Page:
The pandemic is what psychologist Susan Krauss Whitbourne calls a “time of measure” effect – the rare historical event so profound that it changes perceptions and personalities. “So the psychology won’t be the same for several years now, just like after WWI and WWII.”
She says introverts will have to face the irony that for many, 2020 was one of the happiest years of their lives – and it happened because so many other people were sick or dying. . It’s classic survivor guilt, she says, and being miserable won’t change an outcome you can’t control.
Before the pandemic, it was natural for extroverts and introverts to seek out personalities similar to themselves, which then reinforced their behavior.
“We’re all faced with some kind of new way of thinking about our personality that we’ve always taken for granted,” she says. One of the benefits of locking is that it gave both parties time to gain some self-awareness. “And if you decide, yeah, there’s that part of me that likes to think and think and spend time alone, I feel like you’ll come out with maybe a better understanding of yourself and potentially better sanity.
Many professionals question the value to return to the office from 9 a.m. to 5 p.m. – introverts because they prefer to work alone, extroverts because their life would be simpler. Is it really necessary to get dressed, move around and sit at a desk? Every remote working theory – it does less productive, less collegial, less available employees – has been challenged in the past year.
This discussion, of course, is for those who are privileged enough to have options. Many workers were forced to be on site; millions more have lost their jobs entirely. Working from home, for everyone, remains a luxury.
Now, introverts have coworkers – including many extroverts – who advocate working from home part-time or full-time. What happens next may depend on who is in power. Outgoing bosses like the bustle of a traditional office. Introverted bosses may be more open to a hybrid workplace. Either way, the days of the open office plan, once the darling of corporate consultants, may be numbered.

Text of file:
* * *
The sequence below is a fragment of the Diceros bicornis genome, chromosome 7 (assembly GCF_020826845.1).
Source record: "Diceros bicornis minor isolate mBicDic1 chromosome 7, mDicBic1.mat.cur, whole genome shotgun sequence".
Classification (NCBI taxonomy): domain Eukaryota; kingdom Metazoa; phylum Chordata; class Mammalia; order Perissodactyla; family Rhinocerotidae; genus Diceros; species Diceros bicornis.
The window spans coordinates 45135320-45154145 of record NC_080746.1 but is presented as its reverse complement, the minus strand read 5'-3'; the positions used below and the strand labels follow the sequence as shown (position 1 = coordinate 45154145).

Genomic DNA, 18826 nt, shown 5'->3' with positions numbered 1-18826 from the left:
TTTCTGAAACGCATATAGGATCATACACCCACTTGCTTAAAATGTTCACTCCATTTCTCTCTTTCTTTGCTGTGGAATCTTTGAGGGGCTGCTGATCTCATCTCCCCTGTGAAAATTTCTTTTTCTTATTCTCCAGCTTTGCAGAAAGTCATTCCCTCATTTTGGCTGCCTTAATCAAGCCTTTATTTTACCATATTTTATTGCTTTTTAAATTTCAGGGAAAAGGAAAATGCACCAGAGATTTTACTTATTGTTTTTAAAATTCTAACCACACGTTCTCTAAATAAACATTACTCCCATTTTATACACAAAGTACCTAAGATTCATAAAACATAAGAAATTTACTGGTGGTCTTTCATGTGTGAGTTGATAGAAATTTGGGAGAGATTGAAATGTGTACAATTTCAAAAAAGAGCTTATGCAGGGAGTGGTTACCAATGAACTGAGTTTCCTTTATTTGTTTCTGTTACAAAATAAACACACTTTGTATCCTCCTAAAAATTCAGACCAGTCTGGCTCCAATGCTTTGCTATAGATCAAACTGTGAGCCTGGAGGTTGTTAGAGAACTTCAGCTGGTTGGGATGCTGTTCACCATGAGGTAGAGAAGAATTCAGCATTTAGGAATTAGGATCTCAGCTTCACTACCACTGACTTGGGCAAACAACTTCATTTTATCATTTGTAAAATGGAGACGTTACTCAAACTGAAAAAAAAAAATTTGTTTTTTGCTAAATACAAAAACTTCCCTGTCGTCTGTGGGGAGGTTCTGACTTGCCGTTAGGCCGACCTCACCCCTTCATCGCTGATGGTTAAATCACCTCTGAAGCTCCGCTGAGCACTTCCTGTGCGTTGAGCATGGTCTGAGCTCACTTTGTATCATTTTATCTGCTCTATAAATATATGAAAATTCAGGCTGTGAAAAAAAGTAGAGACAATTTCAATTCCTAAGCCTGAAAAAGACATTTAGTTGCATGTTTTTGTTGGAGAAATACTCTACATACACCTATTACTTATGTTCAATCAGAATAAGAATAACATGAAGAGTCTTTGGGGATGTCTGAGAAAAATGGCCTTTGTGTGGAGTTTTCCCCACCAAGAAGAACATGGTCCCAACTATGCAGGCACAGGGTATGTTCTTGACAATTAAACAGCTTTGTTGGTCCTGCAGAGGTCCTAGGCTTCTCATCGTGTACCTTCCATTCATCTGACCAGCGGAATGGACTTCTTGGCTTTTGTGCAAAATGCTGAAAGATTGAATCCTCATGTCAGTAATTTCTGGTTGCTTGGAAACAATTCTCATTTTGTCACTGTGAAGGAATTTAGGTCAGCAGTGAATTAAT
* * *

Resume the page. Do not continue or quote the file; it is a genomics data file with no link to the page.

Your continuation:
John Hackston, head of thought leadership at The Myers-Briggs Company, describes himself not only as an introvert, but studies personality types to create better fits for employers and employees. He says that before the pandemic, introverts were expected to adapt to an extroverted world: expressing themselves in meetings, adapting to the culture of the workplace, being team players. “All cultures, but Western culture in particular, encourage what you might call a stereotypical outgoing style of behavior,” Hackston says. “Rightly or wrongly, introverts have had to find ways to cope. Much of that mental load was removed when the pandemic struck.
Some companies have already announced liberal work based on national policies; others revert to a conventional prepandemic model. In January, a Gallup survey found that 44% of American workers prefer to work from home after restrictions are lifted, compared to 39% who want to return to the office.
Remote work is already a bargaining chip in recruiting and negotiating jobs, Hackston says. And job creation – the idea that you don’t have to do this job the same way someone else does to be effective – is growing in popularity.
“Self-awareness is really essential, not only for introverts, but also for managers,” Hackston says. “We take the scales out of people’s eyes to realize that there are people out there who are different from them in the world, and that there could be better ways to communicate and better ways to communicate. manage. So if one of the things the pandemic has done is give extroverts a glimpse into some aspect of what it’s like to be an introvert, that’s probably a good thing.
In the future, introverts do you feel obligated to interact with the world out of social or professional obligation? And can they say no?
“I think we’re all trying to figure out what it will look like,” Granneman says. “A lot of people in our audience told us that they liked vacations that were quieter and less crowded. They were able to create their own more meaningful traditions, instead of going to the big party or going from a family reunion to a family reunion.
Sólo says he plans to cut anything that is loud, crowded or busy. What about Granneman?
“I think my simple answer would be that I would like to remove the things that tire me out,” she says. Her best friend, on the other hand, gives her energy. “There are other relationships – and I think we all have them – where we feel obligated or maybe it’s just a relationship of opportunity or chance. I think it’s getting less and less important to me.
Or, as one twitter user put it, “Now that I’m fully vaccinated, I just want you to know that I still won’t be able to do this thing because I don’t want to come.”